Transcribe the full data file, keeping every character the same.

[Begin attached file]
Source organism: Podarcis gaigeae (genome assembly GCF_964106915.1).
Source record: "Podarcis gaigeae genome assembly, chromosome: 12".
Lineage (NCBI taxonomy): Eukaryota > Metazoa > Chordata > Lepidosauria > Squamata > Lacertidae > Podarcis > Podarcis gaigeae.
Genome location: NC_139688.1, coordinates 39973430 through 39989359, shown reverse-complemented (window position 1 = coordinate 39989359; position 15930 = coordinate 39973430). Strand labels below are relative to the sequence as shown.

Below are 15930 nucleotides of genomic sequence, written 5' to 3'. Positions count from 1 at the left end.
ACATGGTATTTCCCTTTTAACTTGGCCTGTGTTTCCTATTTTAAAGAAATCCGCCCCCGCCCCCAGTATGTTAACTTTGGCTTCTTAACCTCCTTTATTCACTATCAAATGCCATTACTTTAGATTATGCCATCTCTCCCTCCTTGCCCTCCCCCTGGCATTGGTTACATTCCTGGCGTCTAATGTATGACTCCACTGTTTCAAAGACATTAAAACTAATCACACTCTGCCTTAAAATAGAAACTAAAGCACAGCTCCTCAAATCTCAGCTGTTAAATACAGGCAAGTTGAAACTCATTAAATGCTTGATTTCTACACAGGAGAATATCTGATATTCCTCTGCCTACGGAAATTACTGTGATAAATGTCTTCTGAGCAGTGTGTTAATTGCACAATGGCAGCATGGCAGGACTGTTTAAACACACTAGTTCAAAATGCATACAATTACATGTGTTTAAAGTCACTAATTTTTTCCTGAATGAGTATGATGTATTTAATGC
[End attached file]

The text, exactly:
Source organism: Podarcis gaigeae (genome assembly GCF_964106915.1).
Source record: "Podarcis gaigeae genome assembly, chromosome: 12".
Lineage (NCBI taxonomy): Eukaryota > Metazoa > Chordata > Lepidosauria > Squamata > Lacertidae > Podarcis > Podarcis gaigeae.
Genome location: NC_139688.1, coordinates 39973430 through 39989359, shown reverse-complemented (window position 1 = coordinate 39989359; position 15930 = coordinate 39973430). Strand labels below are relative to the sequence as shown.

Below are 15930 nucleotides of genomic sequence, written 5' to 3'. Positions count from 1 at the left end.
ACATGGTATTTCCCTTTTAACTTGGCCTGTGTTTCCTATTTTAAAGAAATCCGCCCCCGCCCCCAGTATGTTAACTTTGGCTTCTTAACCTCCTTTATTCACTATCAAATGCCATTACTTTAGATTATGCCATCTCTCCCTCCTTGCCCTCCCCCTGGCATTGGTTACATTCCTGGCGTCTAATGTATGACTCCACTGTTTCAAAGACATTAAAACTAATCACACTCTGCCTTAAAATAGAAACTAAAGCACAGCTCCTCAAATCTCAGCTGTTAAATACAGGCAAGTTGAAACTCATTAAATGCTTGATTTCTACACAGGAGAATATCTGATATTCCTCTGCCTACGGAAATTACTGTGATAAATGTCTTCTGAGCAGTGTGTTAATTGCACAATGGCAGCATGGCAGGACTGTTTAAACACACTAGTTCAAAATGCATACAATTACATGTGTTTAAAGTCACTAATTTTTTCCTGAATGAGTATGATGTATTTAATGC